Ravens WR Donte' Stallworth could make his debut vs. Dolphins

Doubts may have been raised about the speed of his recovery, but Donte' Stallworth's determination to return after the Ravens' bye week hasn't wavered.

"It's going good," Stallworth said of his rehabilitation a couple of weeks ago. "I'm making progress every day. I feel like I'm right on schedule, and I'm feeling pretty good. So I'm looking forward to getting in after that bye week. That was the initial target date, and that's still the target date. Hopefully, everything goes as planned."

Barring a setback, Stallworth could play against the Miami Dolphins on Nov. 7. Coach John Harbaugh, however, hedged on confirming that possibility.

"I don't know yet," Harbaugh said. "I think he's got a good chance to be [in that game]. He thinks he's going to be. So we'll keep our fingers crossed."

Stallworth broke the fifth metatarsal in his left foot while running a route in the team's third preseason game against the New York Giants on Aug. 28 and underwent surgery nine days later.

He's been running and lifting weights, and he made his first appearance on the practice field since the preseason when he participated in a few positional drills Oct. 21.

"Everything's been week by week so far," he said. "They pretty much give me a plan for the week and then I go out there and progress towards that goal. Pretty much, I've made all of my expectations and surpassed some of the goals as well. Every day is a progression of its own, and we're going week by week."

Stallworth's presence could inject the offense with a downfield threat who can force opposing defenses to play deeper and give teammates Anquan Boldin, Derrick Mason and T.J. Houshmandzadeh space to work short and intermediate routes.

"As you know, he's an explosive guy," Harbaugh said. "He's a strong runner with the ball. He's got the speed element, obviously. That always helps. He's kind of a little different than the other three that are playing mostly right now, so that should help us."

This season, the offense has recorded just two catches of 40 yards or more, which is tied with eight other teams for 20th in the NFL. Since he joined the league in 2002, Stallworth's 13 receptions of at least 40 yards trails only Boldin's 20 among the Ravens players.

"Everybody knows Donte' is a fast guy," said Boldin, who leads the team in catches (38), yards (518) and touchdowns (5). "He's able to stretch the field. He just brings another playmaker to the offense."

The unenviable task of distributing the ball among those four receivers falls on quarterback Joe Flacco, who seemed to take the responsibility in stride.

"We'll see how much we can get him involved," he said. "You know, we've got a lot of guys on this team that demand the ball and are good at doing things with the ball. So obviously, we're going to have to be patient with him and let things happen. But we'll definitely see in the next coming weeks because we'll definitely try things."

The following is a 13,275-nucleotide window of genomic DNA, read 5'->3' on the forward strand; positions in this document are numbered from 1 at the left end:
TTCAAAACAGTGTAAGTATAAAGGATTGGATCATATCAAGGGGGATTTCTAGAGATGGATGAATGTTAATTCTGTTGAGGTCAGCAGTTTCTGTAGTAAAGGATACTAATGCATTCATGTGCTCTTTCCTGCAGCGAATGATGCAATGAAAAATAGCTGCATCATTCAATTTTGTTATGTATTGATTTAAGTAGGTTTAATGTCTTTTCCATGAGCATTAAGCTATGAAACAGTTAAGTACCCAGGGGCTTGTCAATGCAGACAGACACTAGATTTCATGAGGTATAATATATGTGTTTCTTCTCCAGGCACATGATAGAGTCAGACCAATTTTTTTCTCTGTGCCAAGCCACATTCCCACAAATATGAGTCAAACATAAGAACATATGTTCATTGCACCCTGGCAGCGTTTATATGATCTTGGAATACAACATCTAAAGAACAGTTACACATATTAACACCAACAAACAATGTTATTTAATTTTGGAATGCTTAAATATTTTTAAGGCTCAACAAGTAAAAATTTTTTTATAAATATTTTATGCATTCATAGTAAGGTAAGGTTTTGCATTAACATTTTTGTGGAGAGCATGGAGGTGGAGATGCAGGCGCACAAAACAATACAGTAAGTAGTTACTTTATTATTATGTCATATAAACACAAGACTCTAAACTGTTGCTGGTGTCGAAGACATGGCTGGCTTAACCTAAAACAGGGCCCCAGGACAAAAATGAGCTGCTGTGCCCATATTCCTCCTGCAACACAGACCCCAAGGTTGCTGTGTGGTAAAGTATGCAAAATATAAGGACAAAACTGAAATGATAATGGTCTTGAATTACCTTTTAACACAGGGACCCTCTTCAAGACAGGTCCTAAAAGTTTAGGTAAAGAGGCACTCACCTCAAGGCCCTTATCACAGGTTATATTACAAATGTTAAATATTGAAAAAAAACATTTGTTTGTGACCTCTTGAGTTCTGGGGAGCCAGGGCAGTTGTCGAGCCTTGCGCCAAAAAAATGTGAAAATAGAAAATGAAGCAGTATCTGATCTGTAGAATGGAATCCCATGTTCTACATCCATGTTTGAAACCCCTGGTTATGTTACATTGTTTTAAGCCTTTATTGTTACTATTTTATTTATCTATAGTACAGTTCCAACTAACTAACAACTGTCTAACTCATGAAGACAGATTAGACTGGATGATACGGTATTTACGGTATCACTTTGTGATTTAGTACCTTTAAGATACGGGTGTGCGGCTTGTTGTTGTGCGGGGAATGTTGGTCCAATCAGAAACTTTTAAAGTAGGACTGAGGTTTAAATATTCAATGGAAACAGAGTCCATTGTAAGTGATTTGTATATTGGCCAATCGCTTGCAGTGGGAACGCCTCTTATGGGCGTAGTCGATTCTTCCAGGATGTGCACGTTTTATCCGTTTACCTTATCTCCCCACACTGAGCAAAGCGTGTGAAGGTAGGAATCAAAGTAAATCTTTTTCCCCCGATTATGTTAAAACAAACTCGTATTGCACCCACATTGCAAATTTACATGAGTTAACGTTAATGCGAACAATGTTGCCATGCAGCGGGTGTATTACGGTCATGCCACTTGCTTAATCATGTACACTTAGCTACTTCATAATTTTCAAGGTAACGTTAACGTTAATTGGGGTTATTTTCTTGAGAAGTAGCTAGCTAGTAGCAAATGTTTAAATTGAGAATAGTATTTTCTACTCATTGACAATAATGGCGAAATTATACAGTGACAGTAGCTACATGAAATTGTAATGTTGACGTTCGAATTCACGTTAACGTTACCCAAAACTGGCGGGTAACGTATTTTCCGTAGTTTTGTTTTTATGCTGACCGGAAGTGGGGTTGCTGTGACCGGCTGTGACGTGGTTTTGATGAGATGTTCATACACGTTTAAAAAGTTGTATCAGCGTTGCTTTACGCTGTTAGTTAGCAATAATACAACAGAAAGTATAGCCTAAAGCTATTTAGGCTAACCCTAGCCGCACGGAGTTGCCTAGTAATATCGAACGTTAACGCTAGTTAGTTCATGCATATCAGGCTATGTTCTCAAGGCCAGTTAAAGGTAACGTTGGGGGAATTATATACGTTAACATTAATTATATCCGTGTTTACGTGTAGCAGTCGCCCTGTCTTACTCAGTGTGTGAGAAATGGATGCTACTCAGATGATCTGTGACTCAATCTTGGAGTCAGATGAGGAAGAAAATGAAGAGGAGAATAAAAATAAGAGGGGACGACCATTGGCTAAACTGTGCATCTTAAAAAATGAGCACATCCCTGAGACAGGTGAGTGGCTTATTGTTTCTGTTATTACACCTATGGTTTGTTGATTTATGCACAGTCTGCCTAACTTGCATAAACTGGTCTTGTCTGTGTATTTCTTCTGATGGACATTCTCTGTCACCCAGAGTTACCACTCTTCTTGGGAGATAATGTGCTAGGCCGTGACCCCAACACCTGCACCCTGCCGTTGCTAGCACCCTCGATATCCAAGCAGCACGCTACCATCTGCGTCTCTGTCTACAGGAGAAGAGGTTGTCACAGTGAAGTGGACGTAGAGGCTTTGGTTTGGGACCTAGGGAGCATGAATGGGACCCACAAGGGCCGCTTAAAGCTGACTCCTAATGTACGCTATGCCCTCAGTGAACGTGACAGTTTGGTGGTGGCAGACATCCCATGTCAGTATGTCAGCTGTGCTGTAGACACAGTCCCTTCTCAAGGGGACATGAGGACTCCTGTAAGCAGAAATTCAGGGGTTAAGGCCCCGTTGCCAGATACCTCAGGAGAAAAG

Stallworth had the same injury but with his right foot in college after his first season at Tennessee, during the Fiesta Bowl.

Recalling that doctors in Knoxville kept him in a boot for two months and let Stallworth heal slowly in the offseason, Stallworth figured on the same recovery time in Baltimore and thought his first season as a Raven was over before it began.

"When I get in the X-ray room and the doctor is telling me that it's like a six- to eight-week deal, I was like, 'What? Really?'," recalled Stallworth. "I said, 'I'm good then'. Not good that I'm going to miss the first half of the season, but knowing that I wasn't going to be out for the year helped me overcome being in a despondent mood."

After being in a boot for only 10 days but unable to do any weight-bearing exercises, Stallworth worked on his conditioning by treading water for up to a half hour in a pool at the team's Owings Mills facility. Stallworth plugged his iPod into a portable speaker, listening to everyone from Eddie Van Halen to Tupac Shakur as he draped his body over a bar in the deep end.

"When a verse was on, I would go full speed, when a chorus was on then I'd kind of paddle," he said.

Some of his teammates razzed Stallworth about one selection in particular.

"When they walked in, I hoped they wouldn't hear me listening to it, but I had on Irene Cara and 'Flashdance,'" Stallworth said with a laugh. "I think [ Terrell] Suggs caught me one time. He wasn't as bad as some of the young guys. They weren't even born when that movie came out."

Once he started running, Stallworth said his experience helped him push himself a little harder than he did in college.

"When it happened the first time, I was questioning the integrity of the screw in the foot," Stallworth said,. "It helped me out having the same injury in college. Now I know when it gets really sore, it's just a part of the rehabilitation process. It's enabled me to really push past the soreness and not worry about it."

Still, for all of the strides Stallworth has made physically, he acknowledged that overcoming a sense of tentativeness with the foot is perhaps his biggest mental hurdle.

"I'm taking care of all the physical parts and all the physical stuff right now," he said. "But yeah, it'll probably be more mental. It'll get sore. Anytime you have surgery, it's going to be sore when you start working it in. So I think mentally, I have to go back in and have the confidence in the repair and confidence that everything's fine."


Baltimore Sun reporters Jamison Hensley and Don Markus contributed to this article.

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